My understanding of the history of modern computing.

Chipper8827

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#1
If you trace the Distributions all the way back to the 1970's and the days of Mainframes and Mulltix which was forked by Kennith Thomas, Dennis Richie and there fellow Researchers at Bell Laboratories forking multix into Unix which then was forked into Solaris and the MTI/Berkeley Software Distributions and thenj in the early 1990's Linux Torvalds forked Bell Laboratories Unix while completing hi graduate degree at the University of Helsinki in Finland and the GNU Linux kernel was born and as any one who is computer savy knows mist have a kernel before you can build the user-land and its related command Line Inter Face (CLI) or Graphical User Interface (GUI) let alone fork linux into Debian, Suse,Slack Ware Debian or even Red Hat Enterprise Linux (RHEL let alone Oracle Linux , By the way, Oracle acquired Sun Micro Systems the originator and patent holder of Solaris when they bought Sun Micro Systems and plans to end of life cycle (EOL) Solaris and Java by the mid 2020's as html 5 has been cutting into Java's market share.
 

ShelLuser

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#2
Your understanding is quite off. For example: I wouldn't try to compare a markup language with a programming language because it makes your comment look really silly.
 

ralphbsz

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#3
You forgot about Maurice Wilkes ... OK, that was just a joke.

Everything you wrote above is wrong. Modern computing existed long before 1970. There was a lot of computers (different from mainframes and from multics) long before that. It's Multics. It's Ken Thompson and Dennis Ritchie. Unix is not a fork of Multics. Solaris came way way later, there were a lot of other Sun operating systems long before that (so many that Sun's zoo of OSes became the butt of jokes, for a while people were joking that there was a special version called "SunOS LMPP for people with left-handed mouse and parallel printer). It's MIT, not MTI. The software distribution is Berkeley, MIT had nothing to do with it. Linux is not a fork of Unix. Linus did not get a graduate degree while writing Linux. The Linux kernel existed long before it became Gnu; in those days the Gnu kernel was still Hurd. And now I run out of patience with fixing individual mistakes.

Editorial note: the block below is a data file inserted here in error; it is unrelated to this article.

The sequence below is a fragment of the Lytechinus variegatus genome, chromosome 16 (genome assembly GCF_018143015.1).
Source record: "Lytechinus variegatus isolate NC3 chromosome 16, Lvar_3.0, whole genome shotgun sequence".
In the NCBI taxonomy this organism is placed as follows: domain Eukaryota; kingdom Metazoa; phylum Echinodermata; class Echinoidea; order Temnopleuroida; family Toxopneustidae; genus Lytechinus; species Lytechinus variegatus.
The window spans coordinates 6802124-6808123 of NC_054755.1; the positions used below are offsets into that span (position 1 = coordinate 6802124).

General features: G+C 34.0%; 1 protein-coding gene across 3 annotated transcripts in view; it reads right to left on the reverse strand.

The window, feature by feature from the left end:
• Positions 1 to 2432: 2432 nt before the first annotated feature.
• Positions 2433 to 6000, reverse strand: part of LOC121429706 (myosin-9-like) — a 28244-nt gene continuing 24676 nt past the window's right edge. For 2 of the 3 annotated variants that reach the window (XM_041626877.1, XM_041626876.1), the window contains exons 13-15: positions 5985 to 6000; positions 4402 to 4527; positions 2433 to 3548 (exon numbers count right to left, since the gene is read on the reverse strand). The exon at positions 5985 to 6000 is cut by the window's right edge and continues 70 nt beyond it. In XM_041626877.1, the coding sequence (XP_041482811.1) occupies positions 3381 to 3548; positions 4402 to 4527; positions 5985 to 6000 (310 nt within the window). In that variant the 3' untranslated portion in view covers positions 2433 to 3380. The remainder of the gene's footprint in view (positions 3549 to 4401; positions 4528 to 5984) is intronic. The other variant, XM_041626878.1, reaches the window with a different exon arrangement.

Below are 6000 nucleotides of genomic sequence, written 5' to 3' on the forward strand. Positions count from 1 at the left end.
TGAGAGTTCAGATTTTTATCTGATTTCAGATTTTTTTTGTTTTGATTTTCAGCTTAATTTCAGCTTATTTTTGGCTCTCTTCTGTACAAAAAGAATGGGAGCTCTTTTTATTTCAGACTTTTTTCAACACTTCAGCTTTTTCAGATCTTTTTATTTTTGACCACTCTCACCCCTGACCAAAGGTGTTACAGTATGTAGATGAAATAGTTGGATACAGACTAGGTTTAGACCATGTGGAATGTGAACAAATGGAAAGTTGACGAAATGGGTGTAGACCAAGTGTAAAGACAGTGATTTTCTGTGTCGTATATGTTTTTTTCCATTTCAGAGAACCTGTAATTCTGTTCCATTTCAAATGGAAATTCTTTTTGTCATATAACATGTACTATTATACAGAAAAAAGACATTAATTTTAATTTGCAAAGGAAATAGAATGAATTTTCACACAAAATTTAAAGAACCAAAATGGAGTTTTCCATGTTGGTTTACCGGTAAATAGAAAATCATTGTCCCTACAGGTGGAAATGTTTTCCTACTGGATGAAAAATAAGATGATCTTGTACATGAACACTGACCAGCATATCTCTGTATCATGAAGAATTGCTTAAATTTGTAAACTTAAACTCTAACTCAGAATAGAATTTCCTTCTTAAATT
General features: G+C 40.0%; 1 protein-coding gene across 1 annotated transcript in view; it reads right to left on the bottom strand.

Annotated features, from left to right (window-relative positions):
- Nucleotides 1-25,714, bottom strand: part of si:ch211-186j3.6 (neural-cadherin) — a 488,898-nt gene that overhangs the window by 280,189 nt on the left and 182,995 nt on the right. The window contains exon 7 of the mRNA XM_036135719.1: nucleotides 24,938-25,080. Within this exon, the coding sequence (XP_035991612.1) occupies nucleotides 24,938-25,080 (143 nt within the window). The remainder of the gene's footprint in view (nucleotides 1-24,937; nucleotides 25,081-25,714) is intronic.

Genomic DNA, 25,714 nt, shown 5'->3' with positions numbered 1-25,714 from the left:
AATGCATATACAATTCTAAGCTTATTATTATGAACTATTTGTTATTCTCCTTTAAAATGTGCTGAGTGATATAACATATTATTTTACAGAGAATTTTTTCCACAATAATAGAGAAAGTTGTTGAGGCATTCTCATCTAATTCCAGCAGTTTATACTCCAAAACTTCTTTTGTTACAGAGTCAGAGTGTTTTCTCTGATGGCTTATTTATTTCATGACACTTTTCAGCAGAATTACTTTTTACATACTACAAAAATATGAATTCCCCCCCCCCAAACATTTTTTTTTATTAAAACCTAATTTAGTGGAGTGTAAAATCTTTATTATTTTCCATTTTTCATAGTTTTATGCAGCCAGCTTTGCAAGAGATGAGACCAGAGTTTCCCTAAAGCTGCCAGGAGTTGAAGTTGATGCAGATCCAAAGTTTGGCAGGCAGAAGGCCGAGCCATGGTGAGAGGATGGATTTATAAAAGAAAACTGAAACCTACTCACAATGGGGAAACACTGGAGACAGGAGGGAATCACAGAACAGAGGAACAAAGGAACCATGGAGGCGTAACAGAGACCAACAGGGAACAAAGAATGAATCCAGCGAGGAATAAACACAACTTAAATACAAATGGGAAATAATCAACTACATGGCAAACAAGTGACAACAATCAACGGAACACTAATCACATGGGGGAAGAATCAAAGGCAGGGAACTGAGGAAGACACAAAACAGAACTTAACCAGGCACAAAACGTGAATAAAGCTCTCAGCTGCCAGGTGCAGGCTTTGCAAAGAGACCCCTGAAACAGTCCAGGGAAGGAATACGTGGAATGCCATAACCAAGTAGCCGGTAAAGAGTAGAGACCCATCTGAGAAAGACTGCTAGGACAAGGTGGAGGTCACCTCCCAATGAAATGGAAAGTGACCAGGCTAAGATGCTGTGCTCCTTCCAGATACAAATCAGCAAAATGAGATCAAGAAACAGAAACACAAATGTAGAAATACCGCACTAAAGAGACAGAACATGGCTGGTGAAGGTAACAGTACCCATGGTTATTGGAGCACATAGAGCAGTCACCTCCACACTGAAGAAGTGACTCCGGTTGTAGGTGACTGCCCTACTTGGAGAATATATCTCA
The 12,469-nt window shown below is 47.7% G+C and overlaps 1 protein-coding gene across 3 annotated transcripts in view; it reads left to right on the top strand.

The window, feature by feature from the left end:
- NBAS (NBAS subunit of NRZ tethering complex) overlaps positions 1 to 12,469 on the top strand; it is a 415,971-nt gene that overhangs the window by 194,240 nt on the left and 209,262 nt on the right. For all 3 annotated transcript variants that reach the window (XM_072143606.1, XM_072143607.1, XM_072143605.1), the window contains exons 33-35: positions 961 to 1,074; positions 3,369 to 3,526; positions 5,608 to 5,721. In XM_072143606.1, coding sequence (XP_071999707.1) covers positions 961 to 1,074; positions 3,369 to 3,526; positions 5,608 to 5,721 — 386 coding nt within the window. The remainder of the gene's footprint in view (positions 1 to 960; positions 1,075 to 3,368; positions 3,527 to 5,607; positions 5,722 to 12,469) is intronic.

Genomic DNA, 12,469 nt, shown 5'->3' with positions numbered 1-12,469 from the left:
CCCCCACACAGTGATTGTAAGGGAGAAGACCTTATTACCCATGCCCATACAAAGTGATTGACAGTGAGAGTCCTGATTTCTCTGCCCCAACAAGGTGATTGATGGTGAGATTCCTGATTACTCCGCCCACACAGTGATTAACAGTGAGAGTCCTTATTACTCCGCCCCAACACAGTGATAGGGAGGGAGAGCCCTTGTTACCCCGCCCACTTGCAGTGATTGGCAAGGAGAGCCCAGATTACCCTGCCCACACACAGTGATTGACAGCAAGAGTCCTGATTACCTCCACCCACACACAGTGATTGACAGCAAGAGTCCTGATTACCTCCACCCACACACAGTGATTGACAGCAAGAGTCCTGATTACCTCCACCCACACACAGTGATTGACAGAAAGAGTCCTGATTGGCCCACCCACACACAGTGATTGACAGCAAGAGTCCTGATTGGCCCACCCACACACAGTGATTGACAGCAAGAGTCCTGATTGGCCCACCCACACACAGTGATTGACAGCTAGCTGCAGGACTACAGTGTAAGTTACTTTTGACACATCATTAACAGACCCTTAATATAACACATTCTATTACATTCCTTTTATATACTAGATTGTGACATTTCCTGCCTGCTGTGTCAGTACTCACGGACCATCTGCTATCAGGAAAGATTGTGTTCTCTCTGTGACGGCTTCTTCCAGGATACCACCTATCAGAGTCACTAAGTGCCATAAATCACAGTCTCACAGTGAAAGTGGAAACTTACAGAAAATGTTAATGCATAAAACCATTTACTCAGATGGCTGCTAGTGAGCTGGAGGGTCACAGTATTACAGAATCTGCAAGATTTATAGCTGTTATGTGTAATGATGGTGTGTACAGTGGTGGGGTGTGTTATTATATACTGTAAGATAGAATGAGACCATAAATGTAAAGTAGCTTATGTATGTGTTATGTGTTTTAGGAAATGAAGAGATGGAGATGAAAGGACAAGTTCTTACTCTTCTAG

And what the dickens does HTML5 have to do with Java? That's not like comparing apples and oranges, that's like comparing apples with elephants.
 

phoenix

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#4
UNIX is not a fork of Multics.

Solaris is not a fork of UNIX.

BSD is not a fork of UNIX.

Linux is not a fork of UNIX.

Java has not been end-of-lifed, although Oracle has given it over to a separate foundation to develop going forward.

Do a Google search for "graphical family tree for UNIX" and you'll get a giant line graph showing how all the pieces branched off from and joined to each other over the years.
 

ralphbsz

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#5
Java has not been end-of-lifed, ...
Very good point, didn't catch that. A friend of mine works in the Java group at Oracle (formerly Sun), and he says that the Java group is hiring like mad, unlike most other parts of Oracle, which are reducing staff. Java is definitely not end of life.
 

SirDice

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#6
thenj in the early 1990's Linux Torvalds forked Bell Laboratories Unix while completing hi graduate degree at the University of Helsinki in Finland and the GNU Linux kernel was born
Linus didn't fork anything, the Linux kernel was written from scratch.
 
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